The Forest Lover by Susan Vreeland: A Discussion Guide

Use this extensive guide when teaching Susan Vreeland's novel The Forest Lover.
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Updated on: October 10, 2006
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Collaborative Research Projects

Divide the class into groups and assign each one a research task. Start with the bibliography at the end of this guide. Arrange library and computer terminal time for the class. Each group then prepares a presentation giving the results of its discoveries.

  1. Examine the totem pole as a cultural expression. What is its purpose? What does it reveal about the societies which carved and erected them? What are the different kinds of totemic figures in Northwest Coast cultures from Alaska through British Columbia to Washington? What other totemic figures exist in other cultures? (T-W)

  2. Compare the US government's treatment of Native Americans to the Canadian government's treatment of Native Canadians. What similarities do you find? Discover specific historic examples with details, dates, places, events. Include in your consideration the education of young people in government sponsored residential schools run by missionaries. (T-W)

  3. Read Vreeland's other novel about a female painter, The Passion of Artemisia. What obstacles to full creative expression did each of these women face? How did each handle the issue of marriage as it applies to her art? Compare the similarities and distinguish the differences in Artemisia's and Emily's natures and in the obstacles both of them experienced in striving toward their goal of the full development of their art. If they were to have a conversation across time, what issues would they discuss? How would they feel about the other person's work? Compose the dialogue for such a hypothetical discussion. (T-T)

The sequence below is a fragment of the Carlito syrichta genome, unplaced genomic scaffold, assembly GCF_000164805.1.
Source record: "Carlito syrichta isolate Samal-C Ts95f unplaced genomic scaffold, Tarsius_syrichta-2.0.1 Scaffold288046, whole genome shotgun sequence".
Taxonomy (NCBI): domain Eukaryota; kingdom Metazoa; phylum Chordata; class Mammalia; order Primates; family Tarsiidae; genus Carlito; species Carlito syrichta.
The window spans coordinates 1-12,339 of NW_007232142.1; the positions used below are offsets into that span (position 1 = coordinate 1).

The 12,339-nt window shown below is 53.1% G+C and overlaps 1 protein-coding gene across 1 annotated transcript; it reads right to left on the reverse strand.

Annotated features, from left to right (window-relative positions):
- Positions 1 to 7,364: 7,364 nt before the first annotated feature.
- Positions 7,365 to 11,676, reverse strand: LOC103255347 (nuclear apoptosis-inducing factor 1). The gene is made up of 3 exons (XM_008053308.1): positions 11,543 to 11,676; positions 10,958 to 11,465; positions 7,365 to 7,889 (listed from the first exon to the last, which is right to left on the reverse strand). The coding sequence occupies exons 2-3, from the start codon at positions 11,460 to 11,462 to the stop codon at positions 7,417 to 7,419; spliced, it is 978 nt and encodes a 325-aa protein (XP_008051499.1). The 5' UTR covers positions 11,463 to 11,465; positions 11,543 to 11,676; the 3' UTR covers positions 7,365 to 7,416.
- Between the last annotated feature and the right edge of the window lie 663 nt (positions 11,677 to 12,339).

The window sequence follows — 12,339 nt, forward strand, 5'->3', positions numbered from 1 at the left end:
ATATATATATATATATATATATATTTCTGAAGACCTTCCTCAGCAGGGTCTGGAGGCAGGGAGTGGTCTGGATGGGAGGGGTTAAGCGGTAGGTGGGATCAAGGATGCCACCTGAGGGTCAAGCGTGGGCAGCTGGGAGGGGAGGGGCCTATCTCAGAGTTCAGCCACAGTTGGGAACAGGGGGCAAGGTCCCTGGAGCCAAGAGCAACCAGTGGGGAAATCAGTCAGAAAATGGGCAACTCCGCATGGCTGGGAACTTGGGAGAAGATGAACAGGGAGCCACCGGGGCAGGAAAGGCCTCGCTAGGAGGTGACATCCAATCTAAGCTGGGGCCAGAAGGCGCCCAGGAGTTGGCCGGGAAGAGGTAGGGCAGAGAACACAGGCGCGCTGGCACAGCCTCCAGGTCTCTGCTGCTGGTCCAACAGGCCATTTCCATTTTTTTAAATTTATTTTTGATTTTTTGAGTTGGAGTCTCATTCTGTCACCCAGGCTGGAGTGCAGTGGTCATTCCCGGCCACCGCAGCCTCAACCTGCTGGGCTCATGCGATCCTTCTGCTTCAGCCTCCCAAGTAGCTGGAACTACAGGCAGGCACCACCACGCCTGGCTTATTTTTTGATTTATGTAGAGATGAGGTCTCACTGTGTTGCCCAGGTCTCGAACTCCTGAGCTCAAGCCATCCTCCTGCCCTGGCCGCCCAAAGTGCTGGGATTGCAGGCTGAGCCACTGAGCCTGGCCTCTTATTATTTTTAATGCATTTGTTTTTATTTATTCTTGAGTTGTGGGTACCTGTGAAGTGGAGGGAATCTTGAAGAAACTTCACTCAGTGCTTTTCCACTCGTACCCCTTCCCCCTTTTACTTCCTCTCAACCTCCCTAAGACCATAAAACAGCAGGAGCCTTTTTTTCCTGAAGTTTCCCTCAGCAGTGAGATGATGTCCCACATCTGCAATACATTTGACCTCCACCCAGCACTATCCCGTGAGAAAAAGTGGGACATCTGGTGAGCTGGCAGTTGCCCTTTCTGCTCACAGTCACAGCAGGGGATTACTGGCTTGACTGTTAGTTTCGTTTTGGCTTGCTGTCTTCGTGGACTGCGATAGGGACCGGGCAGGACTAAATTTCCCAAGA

4. Select another female artist and do a comparison of her life, her attitudes, her cultural climate, her time in history and in art history, her artistic themes, and her style to Emily's in all these categories. (T-W)

Here are some women to consider, but there are more:
  • Georgia O'Keeffe, American, takes up natural themes in the Southwest; labeled by critics as a shameless nymphomaniac

  • Frida Kahlo, Mexican, wife of Diego Rivera, yes the same person as in the recent movie, Frida; horrible life-long suffering – look at any of her paintings and you'll see it

  • Mary Cassatt, American Impressionist, considered oh-so-feminine; painted themes of motherhood

  • Berthe Morisot, French Impressionist, central to Impressionist movement--was she in love with Degas?

  • Judith Leyster, Dutch Renaissance painter who eclipsed her famous teacher but died an unknown

  • Suzanne Valadon, self-taught French Modernist, bohemian and rebel

  • Hildegard von Bingen, German medieval illuminator of manuscripts, nun, and advisor to monarchs

  • Angelica Hauffmann, 18th century Swiss who played hardball with the big boys

  • Elisabeth Vigée-Le Brun, court painter to Marie Antoinette, a dangerous liaison

  • Camille Claudel, French; lover, model, and student of Rodin; sex, lies, sculpture, madness, tragedy, and despair

  • Käthe Kollwitz, German, caught in Nazi political crossfire; felt all art is political

You might find The Guerrilla Girls Bedside Companion to the History of Western Art, to be enlightening as well as an amusing, wisecracking romp. Author: The Guerrilla Girls, (they are unknown, which is to say, they keep their identities secret). Publisher: Penguin, 1998 [ISBN: 0-14-02.5997x]. They ask: Why haven't more women been considered great artists throughout Western history? Why do we always have to be called "women artists"? They don't call Rembrandt and van Gogh "male artists." Why does being African American and female make it twice as hard for my work to be remembered? Beware: the Guerrilla Girls make trouble!

A Collaborative Creative Project

In groups of five or six, have each group construct a traditional stacked totem pole using one figure for each student which represents himself. (T-S) Group decisions must include: medium (paper, cardboard, clay, wood--balsa wood is obtainable at hobby shops and is easily cut and carved--paint, crayon or colored pencil). If it is three-dimensional, it must be self standing. If it is two dimensional, the front and back views must be shown separately, with the back providing some interest as well as the front. Dimensions, degree of taper, order and integration of figures (overlap or connection between figures as the Haida poles do -- see Chapter Ten of The Forest Lover) must be harmoniously decided by consensus of the group.

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